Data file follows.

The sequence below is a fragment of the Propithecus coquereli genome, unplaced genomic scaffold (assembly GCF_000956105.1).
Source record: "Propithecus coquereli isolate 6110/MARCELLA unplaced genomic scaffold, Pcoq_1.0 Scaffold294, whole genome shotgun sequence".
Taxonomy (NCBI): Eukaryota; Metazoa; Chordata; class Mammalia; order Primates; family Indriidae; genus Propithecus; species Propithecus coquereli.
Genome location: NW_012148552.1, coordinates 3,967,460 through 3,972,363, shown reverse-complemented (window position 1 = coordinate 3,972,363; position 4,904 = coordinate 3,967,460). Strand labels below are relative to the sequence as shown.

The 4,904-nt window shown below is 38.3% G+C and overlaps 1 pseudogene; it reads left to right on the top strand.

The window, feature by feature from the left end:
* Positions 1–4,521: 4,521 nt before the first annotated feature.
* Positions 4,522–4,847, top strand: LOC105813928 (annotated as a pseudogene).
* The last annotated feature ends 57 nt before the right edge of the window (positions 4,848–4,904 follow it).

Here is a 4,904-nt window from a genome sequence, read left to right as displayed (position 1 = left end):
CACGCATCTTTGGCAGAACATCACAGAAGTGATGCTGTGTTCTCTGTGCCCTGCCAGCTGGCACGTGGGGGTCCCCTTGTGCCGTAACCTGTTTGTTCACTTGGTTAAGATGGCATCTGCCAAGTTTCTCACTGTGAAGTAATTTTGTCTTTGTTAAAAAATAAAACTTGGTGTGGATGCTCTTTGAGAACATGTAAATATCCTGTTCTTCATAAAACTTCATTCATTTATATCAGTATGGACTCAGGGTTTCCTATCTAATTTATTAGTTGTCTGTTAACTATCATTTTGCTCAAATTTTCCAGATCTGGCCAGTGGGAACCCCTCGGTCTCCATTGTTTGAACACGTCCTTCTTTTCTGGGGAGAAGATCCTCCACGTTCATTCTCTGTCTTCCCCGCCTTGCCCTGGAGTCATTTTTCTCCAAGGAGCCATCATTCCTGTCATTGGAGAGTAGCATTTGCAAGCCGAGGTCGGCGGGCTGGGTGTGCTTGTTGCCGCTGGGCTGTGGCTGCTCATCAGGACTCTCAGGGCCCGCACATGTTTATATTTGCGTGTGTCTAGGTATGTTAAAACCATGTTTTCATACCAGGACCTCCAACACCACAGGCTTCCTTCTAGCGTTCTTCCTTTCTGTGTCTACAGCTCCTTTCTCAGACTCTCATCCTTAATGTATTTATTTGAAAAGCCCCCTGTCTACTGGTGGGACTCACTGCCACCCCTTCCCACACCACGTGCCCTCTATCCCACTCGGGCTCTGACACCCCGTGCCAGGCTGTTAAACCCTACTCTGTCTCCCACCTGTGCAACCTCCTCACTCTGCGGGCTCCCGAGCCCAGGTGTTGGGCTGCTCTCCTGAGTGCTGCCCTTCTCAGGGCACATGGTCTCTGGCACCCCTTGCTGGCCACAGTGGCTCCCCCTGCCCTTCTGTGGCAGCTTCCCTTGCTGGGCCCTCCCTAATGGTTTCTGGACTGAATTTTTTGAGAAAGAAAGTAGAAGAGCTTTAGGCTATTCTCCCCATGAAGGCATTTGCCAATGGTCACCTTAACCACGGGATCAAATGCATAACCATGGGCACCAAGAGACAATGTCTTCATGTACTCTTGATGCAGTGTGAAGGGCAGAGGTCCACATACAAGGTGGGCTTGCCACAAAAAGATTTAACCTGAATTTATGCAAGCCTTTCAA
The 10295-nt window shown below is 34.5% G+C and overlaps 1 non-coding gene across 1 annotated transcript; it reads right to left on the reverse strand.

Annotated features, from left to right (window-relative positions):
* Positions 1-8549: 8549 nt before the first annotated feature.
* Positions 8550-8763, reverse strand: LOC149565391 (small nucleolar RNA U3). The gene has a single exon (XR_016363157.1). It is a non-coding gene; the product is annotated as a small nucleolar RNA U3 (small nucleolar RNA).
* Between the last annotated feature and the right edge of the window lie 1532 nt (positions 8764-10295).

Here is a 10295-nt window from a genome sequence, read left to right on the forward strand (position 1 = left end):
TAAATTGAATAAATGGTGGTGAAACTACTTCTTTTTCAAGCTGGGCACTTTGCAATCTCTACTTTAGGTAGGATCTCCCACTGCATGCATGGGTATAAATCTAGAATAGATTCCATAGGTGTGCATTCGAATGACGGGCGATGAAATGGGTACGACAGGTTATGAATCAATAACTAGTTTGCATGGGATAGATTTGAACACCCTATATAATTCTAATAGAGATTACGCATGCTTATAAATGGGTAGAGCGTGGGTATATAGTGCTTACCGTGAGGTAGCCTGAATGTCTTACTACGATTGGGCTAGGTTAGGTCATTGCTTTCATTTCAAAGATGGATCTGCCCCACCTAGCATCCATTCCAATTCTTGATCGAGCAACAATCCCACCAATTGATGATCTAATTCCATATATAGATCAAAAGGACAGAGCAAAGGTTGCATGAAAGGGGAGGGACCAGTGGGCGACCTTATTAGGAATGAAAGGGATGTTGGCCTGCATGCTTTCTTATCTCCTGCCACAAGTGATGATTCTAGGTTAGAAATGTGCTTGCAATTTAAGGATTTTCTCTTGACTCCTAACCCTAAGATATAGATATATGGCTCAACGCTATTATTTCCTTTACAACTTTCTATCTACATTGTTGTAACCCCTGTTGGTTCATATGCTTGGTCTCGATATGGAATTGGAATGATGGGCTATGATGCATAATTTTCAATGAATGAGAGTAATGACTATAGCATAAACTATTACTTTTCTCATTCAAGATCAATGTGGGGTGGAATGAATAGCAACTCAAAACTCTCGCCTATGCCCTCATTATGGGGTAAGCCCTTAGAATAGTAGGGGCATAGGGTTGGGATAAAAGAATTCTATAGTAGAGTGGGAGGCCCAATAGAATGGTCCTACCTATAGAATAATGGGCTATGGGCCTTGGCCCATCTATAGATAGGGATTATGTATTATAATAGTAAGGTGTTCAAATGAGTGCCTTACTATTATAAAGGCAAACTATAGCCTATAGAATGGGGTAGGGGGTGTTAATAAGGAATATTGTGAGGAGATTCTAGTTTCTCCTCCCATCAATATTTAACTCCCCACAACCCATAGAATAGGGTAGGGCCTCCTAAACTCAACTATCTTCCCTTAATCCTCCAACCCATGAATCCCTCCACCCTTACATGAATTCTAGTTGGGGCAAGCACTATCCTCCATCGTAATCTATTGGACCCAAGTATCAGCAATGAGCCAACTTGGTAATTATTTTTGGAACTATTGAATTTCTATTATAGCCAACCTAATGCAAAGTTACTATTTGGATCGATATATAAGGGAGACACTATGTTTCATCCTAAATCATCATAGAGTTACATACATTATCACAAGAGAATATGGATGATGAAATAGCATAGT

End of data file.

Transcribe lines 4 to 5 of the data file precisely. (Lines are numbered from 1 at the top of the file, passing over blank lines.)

Genome location: NW_012148552.1, coordinates 3,967,460 through 3,972,363, shown reverse-complemented (window position 1 = coordinate 3,972,363; position 4,904 = coordinate 3,967,460). Strand labels below are relative to the sequence as shown.

The 4,904-nt window shown below is 38.3% G+C and overlaps 1 pseudogene; it reads left to right on the top strand.